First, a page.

New-used car price gap closing
16 Juillet 2011 - Wheels News
The used-vehicle market is under pressure as the price gap between new and used cars narrows, according to a vehicle pricing index released on Thursday in South Africa.
"The shortage of quality, late-model used cars on the market, combined with the many excellent 'deals' available from manufacturers on new cars, has led to declining demand for used vehicles," said TransUnion Auto Information Solutions CEO Mike von Höne.
The number of one and two-year-old models available for resale had dropped due to a decline in new vehicle sales in 2009 and 2010.
"At the same time, the fall in the rate of new-car inflation from more than 10 percent in 2009 to less than five percent in 2010 and the first half of 2011, has resulted in a narrowing of the price gap between new and used cars."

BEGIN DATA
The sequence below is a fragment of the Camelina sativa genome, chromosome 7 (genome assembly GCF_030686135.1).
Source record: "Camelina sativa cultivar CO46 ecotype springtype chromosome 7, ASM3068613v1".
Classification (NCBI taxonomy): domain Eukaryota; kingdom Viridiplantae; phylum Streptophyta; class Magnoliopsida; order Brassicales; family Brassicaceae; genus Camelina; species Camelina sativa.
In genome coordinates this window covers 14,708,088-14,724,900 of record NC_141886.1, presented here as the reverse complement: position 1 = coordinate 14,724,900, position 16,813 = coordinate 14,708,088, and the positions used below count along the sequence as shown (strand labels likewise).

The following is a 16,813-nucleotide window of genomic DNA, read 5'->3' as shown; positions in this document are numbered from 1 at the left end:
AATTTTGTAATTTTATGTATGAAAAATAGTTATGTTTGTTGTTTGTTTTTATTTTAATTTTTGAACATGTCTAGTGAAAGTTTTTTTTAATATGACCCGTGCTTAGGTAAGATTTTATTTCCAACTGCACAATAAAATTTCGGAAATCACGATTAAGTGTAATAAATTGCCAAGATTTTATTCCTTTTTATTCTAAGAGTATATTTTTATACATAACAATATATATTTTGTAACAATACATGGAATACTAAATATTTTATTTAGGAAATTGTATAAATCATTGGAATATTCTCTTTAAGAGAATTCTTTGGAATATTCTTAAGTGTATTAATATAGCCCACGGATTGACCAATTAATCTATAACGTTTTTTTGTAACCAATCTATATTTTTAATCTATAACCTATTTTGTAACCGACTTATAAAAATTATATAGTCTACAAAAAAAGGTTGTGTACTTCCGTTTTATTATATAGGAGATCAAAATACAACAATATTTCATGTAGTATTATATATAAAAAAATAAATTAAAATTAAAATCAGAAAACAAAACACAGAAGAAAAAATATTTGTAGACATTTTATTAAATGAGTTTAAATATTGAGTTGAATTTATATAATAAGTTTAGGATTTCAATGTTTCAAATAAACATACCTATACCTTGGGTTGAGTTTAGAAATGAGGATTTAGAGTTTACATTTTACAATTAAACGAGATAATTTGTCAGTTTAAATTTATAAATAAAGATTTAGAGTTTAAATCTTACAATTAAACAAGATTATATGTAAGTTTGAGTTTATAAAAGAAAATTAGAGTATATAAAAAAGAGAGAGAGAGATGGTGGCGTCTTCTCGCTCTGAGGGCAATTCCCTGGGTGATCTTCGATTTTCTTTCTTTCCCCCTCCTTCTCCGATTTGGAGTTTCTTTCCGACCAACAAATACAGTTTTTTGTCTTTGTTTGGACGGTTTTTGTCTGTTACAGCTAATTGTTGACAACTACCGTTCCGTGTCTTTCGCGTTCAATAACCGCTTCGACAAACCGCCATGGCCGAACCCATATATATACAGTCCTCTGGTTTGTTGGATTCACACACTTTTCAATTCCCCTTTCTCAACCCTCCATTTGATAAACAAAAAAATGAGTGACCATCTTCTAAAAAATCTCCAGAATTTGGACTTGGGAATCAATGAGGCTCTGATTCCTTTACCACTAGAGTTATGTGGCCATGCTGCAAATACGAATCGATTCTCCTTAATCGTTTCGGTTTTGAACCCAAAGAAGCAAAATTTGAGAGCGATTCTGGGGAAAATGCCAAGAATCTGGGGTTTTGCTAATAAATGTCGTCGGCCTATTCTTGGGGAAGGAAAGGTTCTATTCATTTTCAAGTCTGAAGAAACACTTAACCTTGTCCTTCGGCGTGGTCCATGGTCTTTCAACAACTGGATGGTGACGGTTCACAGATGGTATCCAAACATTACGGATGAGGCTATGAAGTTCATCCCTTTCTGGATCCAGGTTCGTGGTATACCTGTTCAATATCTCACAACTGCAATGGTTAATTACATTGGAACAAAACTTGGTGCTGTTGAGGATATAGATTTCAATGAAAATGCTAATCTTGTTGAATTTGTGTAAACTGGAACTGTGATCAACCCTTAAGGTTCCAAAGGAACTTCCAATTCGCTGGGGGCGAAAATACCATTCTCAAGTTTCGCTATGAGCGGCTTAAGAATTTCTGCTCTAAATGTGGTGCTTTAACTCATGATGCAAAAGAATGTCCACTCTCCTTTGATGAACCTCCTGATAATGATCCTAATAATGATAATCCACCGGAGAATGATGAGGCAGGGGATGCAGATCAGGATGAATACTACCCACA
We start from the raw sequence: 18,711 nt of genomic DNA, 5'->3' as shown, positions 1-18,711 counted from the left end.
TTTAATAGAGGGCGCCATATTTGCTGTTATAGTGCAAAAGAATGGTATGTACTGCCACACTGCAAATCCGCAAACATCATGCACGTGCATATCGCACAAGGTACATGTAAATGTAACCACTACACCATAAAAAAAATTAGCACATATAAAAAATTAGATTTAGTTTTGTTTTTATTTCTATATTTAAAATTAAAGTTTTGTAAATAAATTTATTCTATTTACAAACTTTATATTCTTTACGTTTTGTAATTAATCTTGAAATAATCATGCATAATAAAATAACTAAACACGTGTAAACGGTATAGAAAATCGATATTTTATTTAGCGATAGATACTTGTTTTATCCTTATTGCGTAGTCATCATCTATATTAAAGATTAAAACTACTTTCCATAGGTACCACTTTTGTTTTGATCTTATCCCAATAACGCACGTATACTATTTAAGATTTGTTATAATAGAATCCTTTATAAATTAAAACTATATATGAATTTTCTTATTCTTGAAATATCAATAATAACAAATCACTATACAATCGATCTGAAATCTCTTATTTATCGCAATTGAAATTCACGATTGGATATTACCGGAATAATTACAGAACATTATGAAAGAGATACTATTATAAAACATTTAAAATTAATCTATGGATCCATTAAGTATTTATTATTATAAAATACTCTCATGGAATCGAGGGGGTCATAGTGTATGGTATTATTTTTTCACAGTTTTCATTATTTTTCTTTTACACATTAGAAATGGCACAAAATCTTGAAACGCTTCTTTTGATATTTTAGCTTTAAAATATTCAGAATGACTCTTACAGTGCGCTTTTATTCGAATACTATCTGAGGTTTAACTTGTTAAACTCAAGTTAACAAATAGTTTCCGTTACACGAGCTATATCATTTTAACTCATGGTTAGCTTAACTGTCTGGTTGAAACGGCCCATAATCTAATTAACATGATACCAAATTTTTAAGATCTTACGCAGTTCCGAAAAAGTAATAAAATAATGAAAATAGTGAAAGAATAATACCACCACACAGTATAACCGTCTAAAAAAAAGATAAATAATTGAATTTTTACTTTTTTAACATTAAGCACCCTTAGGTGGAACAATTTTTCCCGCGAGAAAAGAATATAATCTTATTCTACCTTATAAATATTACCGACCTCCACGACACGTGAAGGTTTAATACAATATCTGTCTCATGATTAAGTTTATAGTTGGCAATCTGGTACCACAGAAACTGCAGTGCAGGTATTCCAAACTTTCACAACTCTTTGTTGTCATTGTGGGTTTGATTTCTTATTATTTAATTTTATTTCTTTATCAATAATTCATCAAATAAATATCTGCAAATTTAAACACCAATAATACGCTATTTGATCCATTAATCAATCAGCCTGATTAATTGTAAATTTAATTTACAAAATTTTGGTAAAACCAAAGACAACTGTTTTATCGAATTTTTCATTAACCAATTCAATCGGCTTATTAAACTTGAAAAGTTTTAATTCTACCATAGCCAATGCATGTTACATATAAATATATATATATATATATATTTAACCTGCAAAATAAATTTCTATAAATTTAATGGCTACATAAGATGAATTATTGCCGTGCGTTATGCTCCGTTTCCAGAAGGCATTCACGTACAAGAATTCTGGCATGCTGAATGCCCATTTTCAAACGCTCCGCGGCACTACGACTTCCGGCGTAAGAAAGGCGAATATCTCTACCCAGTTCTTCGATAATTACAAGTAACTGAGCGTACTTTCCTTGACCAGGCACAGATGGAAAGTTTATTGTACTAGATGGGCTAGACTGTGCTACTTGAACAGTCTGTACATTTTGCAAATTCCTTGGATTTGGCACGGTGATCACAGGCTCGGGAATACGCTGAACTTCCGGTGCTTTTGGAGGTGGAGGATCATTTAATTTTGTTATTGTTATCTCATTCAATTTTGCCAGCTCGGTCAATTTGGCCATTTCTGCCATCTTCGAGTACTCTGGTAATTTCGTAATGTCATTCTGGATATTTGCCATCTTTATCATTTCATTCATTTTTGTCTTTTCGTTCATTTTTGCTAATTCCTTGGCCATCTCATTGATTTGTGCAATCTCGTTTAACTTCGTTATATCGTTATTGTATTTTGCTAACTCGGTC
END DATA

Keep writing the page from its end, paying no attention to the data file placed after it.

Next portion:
The ratio of used to new cars financed dropped from 1.95 used for every new car financed in the first quarter of 2011, to just 1.63 used to new financed.
However, the number of used vehicles financed in the second quarter of 2011 was up 24 percent from the previous quarter. According to the index, new and used-car inflation was slower than in the second quarter.
The index, which measures the year-on-year price increases of a market-weighted basket of new and used vehicles, shows new-car inflation at four percent for the second quarter. That was higher than the rate of 3.7 percent in the first quarter.
Used-car inflation slowed from 3.4 in the first quarter to 3.1 percent.
"It's the slowest rate of increase since 2009 when used-car price deflation was a regular occurrence."
Both new and used inflation was lower than consumer price inflation which was 4.6 percent in May up from 4.2 percent in April.
Von Höne said the disruption of the Japanese vehicle manufacturing sector following the earthquakes and tsunami in March had no effect on new vehicle sales or pricing in South Africa.
"There have been some delays in component availability, which affected local manufacturers' ability to produce new vehicles, but this situation is not expected to continue for much longer," he said.